Thousands of sheep, soft-footed, black-nosed sheep — one by one going up the hill and over the fence — one by one four-footed pattering up and over— one by one wiggling their stub tails as they take the short jump and go over — one by one silently unless for the multitudinous drumming of their hoofs as they move on and go over — thousands and thousands of them in the grey haze of evening just after sundown — one by one slanting in a long line to pass over the hill...
- Carl Sandberg
The meadows of the Ickworth Estate boasted such soft footed, black nosed sheep at every bend in the road. They never fail to stir up great affection within me. My Gram had a small heard of Suffolk sheep, six I believe. At least in the beginning. (I inherited her tendency to multiply projects.) I remember she took a night course at the local extension office. She bought the sheep, bred them. Soon there were twenty, then fifty. I think there were several dozen by the time my grandfather was overwhelmed and the sheep project came to a close.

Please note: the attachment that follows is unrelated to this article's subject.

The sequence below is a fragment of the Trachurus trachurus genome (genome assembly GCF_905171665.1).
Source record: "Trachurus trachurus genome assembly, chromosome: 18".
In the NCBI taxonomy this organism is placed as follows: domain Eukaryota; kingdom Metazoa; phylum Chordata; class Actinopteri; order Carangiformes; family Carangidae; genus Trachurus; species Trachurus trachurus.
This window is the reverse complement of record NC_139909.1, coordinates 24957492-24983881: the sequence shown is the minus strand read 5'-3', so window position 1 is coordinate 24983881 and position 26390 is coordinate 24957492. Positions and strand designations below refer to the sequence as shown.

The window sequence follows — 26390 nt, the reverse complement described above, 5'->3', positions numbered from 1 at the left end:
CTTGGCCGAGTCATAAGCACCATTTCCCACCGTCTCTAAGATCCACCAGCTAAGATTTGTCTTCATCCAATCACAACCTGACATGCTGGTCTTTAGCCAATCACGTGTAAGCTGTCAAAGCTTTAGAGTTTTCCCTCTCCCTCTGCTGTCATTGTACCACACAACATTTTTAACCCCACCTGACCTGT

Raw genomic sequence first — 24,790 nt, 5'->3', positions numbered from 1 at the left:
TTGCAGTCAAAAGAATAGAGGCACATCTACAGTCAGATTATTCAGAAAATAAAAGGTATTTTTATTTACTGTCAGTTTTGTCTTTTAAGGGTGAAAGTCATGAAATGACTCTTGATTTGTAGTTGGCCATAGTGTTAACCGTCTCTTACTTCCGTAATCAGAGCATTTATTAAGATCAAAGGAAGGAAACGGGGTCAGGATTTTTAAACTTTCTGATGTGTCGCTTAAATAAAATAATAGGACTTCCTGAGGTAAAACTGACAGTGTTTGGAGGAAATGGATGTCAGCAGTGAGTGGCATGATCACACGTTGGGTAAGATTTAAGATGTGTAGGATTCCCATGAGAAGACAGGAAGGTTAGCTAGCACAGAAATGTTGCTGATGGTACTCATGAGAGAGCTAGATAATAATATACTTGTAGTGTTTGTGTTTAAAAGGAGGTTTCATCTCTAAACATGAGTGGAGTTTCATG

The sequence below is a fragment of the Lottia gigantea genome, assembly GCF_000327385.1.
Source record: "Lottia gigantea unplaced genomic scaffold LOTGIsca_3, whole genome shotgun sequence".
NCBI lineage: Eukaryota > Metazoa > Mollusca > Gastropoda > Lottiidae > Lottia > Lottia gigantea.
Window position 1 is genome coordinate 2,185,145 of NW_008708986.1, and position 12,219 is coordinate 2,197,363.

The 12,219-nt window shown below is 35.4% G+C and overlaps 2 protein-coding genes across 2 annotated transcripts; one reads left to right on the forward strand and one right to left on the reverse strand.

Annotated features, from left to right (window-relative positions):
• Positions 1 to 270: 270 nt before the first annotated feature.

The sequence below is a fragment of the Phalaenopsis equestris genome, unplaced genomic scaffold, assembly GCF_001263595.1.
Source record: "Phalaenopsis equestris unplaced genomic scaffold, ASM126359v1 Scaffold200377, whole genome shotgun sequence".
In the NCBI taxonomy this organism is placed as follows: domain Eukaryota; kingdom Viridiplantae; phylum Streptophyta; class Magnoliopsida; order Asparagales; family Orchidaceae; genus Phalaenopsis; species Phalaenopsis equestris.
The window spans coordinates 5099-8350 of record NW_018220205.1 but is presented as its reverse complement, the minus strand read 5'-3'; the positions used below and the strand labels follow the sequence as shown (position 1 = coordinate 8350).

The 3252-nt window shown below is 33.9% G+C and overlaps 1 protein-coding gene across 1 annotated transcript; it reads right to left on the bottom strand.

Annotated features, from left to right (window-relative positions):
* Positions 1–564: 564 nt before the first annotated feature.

We learned a lot in the interim however. All those biblical analogies take on new meaning after watching a sheep's unique response to challenges (to give up, by and large), towards pack mentality, and the tendency to flee. Yet, we loved them she and I. In later years she framed a watercolor of a young woman in a nightgown with a winter coat tending a needy sheep in a snowy pen because it reminded her of those late night emergencies that would so often crop up.
In the late 70's, while we chased those sheep through hill and dale, I certainly never expected to see a herd while standing in Suffolk itself. It is a singular blessing. I know it would make her smile.